foreach($logicalObject in $logicalEntities) {

$dataObject = $ScriptContext.CreateFromObject($logicalObject, “Id=Id,Name=Name”, $null)

$dataObject[“DisplayName”] = $logicalObject.DisplayName

if($logicalObject.HealthState -eq “Success“) {
$dataObject[“HealthState”] = $ScriptContext.CreateWellKnownType(“xsd://Microsoft.SystemCenter.Visualization.Library!Microsoft.SystemCenter.Visualization.OperationalDataTypes/MonitoringObjectHealthStateType”,1)
}
if($logicalObject.HealthState -eq “Error“) {
$dataObject[“HealthState”] = $ScriptContext.CreateWellKnownType(“xsd://Microsoft.SystemCenter.Visualization.Library!Microsoft.SystemCenter.Visualization.OperationalDataTypes/MonitoringObjectHealthStateType”,3)
}
if($logicalObject.HealthState -eq “Warning“) {
$dataObject[“HealthState”] = $ScriptContext.CreateWellKnownType(“xsd://Microsoft.SystemCenter.Visualization.Library!Microsoft.SystemCenter.Visualization.OperationalDataTypes/MonitoringObjectHealthStateType”,2)
}
if($logicalObject.IsAvailable -eq $False) {
$dataObject[“HealthState”] = $ScriptContext.CreateWellKnownType(“xsd://Microsoft.SystemCenter.Visualization.Library!Microsoft.SystemCenter.Visualization.OperationalDataTypes/MonitoringObjectHealthStateType”,0)
}

$ScriptContext.ReturnCollection.Add($dataObject)

}

 #//////////////////////////////////////////////////////////////////////////////////////////////////////


Here is what the Tile Map widget would look like when the tile size is set at 40:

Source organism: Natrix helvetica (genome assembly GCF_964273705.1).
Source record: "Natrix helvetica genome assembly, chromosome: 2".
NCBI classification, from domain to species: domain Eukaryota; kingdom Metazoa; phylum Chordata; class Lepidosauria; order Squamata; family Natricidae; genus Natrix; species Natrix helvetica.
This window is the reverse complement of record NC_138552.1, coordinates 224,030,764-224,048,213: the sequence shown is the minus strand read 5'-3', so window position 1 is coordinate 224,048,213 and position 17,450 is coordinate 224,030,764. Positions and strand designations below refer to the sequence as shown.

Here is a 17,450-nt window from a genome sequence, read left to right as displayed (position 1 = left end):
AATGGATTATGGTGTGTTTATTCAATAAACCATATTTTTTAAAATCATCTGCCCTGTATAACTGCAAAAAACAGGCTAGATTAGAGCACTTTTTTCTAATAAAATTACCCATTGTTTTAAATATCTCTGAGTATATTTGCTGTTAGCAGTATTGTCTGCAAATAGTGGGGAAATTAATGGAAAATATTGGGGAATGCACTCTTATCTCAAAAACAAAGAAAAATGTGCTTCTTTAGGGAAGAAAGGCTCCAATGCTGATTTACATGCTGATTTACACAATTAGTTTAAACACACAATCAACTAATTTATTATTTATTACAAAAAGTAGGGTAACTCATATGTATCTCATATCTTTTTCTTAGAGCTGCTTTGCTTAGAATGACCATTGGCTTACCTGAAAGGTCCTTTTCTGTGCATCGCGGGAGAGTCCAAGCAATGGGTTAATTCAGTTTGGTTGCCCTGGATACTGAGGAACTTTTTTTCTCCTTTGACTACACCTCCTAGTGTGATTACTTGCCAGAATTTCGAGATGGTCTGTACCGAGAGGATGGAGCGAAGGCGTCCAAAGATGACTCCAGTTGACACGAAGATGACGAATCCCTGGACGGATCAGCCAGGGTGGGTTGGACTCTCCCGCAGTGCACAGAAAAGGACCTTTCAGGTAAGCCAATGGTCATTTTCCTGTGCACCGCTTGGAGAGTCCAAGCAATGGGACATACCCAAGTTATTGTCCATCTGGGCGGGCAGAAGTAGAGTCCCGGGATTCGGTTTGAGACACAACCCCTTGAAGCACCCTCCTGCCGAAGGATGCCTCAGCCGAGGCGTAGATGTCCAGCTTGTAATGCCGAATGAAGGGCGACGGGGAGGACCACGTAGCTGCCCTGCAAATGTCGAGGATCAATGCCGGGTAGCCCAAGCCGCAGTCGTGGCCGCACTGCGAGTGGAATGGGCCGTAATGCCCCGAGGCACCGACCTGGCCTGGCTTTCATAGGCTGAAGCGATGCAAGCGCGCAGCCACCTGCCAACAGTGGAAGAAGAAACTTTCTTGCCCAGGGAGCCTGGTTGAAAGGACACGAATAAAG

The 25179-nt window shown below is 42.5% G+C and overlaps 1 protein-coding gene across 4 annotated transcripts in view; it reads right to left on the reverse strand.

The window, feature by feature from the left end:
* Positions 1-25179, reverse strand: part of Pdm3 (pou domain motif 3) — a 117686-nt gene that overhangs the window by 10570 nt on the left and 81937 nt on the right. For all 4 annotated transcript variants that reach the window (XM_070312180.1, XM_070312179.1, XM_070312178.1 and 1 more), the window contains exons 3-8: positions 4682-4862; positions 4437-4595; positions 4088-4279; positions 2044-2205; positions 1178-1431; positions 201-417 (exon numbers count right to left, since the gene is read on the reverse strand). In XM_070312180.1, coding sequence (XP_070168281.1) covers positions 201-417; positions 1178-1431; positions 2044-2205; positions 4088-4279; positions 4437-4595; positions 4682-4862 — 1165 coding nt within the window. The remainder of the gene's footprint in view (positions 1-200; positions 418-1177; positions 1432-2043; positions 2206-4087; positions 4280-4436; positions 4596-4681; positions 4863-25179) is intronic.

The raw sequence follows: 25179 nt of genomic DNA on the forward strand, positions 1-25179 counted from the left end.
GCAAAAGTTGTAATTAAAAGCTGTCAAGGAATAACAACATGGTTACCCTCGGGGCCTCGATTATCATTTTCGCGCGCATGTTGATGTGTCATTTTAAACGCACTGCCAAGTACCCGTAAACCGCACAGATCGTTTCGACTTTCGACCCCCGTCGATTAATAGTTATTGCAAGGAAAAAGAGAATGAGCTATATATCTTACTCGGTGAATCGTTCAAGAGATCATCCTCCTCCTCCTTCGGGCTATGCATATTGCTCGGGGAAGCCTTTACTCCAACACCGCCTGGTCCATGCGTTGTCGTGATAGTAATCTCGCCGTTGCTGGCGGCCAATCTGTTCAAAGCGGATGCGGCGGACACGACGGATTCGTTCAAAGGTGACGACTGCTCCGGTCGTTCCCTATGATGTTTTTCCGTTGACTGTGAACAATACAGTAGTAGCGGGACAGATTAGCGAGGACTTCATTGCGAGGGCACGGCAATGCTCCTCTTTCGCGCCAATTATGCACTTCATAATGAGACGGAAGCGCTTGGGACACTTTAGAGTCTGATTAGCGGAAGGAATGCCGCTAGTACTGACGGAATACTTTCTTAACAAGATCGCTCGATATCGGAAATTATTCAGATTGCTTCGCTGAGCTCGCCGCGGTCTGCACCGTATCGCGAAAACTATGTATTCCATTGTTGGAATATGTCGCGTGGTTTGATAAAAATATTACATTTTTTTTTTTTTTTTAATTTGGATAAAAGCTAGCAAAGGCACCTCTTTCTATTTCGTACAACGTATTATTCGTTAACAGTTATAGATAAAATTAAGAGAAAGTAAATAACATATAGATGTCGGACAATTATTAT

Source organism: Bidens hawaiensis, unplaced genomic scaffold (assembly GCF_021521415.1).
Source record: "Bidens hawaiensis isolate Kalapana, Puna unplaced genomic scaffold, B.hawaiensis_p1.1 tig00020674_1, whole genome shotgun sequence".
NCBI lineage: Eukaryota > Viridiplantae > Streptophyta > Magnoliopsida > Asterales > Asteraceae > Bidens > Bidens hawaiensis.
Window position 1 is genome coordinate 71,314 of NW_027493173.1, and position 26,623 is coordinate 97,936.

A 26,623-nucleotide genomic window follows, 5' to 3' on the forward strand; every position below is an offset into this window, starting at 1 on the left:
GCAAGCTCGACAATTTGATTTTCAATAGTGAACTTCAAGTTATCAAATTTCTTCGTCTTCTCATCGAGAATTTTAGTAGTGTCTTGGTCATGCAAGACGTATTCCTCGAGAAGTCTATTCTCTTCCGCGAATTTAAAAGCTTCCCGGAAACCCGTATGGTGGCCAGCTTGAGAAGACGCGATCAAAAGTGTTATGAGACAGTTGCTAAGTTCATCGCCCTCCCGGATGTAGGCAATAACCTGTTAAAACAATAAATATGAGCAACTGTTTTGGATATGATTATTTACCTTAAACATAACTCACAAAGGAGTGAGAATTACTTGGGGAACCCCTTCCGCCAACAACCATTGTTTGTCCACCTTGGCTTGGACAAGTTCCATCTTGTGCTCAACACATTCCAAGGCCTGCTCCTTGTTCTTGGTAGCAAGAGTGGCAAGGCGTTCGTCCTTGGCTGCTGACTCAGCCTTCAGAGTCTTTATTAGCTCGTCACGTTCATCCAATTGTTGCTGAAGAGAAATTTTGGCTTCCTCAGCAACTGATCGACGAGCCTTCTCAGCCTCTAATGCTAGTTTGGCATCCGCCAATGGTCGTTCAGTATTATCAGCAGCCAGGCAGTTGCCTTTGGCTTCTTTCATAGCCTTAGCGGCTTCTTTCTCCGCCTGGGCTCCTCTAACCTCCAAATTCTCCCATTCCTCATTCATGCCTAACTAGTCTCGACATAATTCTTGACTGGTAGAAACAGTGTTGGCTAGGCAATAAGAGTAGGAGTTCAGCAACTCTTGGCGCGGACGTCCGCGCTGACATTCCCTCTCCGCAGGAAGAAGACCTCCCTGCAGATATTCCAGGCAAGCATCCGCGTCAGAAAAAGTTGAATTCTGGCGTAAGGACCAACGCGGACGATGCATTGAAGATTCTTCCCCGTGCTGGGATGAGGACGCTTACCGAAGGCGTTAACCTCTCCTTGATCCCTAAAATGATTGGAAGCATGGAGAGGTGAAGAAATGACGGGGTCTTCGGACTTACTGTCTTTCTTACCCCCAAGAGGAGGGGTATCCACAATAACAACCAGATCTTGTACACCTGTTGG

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Mouse-over or single-clicking a tile will display a tooltip that provides more information about the selected tile.

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Double-clicking a tile will launch an Object State Dashboard for the selected object

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Filtering by the object Health State results in:


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Filtering by the object Display Name results in: 

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Additional Reference:

Miscellaneous Symbols:
https://en.wikipedia.org/wiki/Miscellaneous_Symbols

 



Thank you for your support !     

 

 


Disclaimer:
All information on this blog is provided on an as-is basis with no warranties and for informational purposes only. Use at your own risk. The opinions and views expressed in this blog are those of the author and do not necessarily state or reflect those of my employer.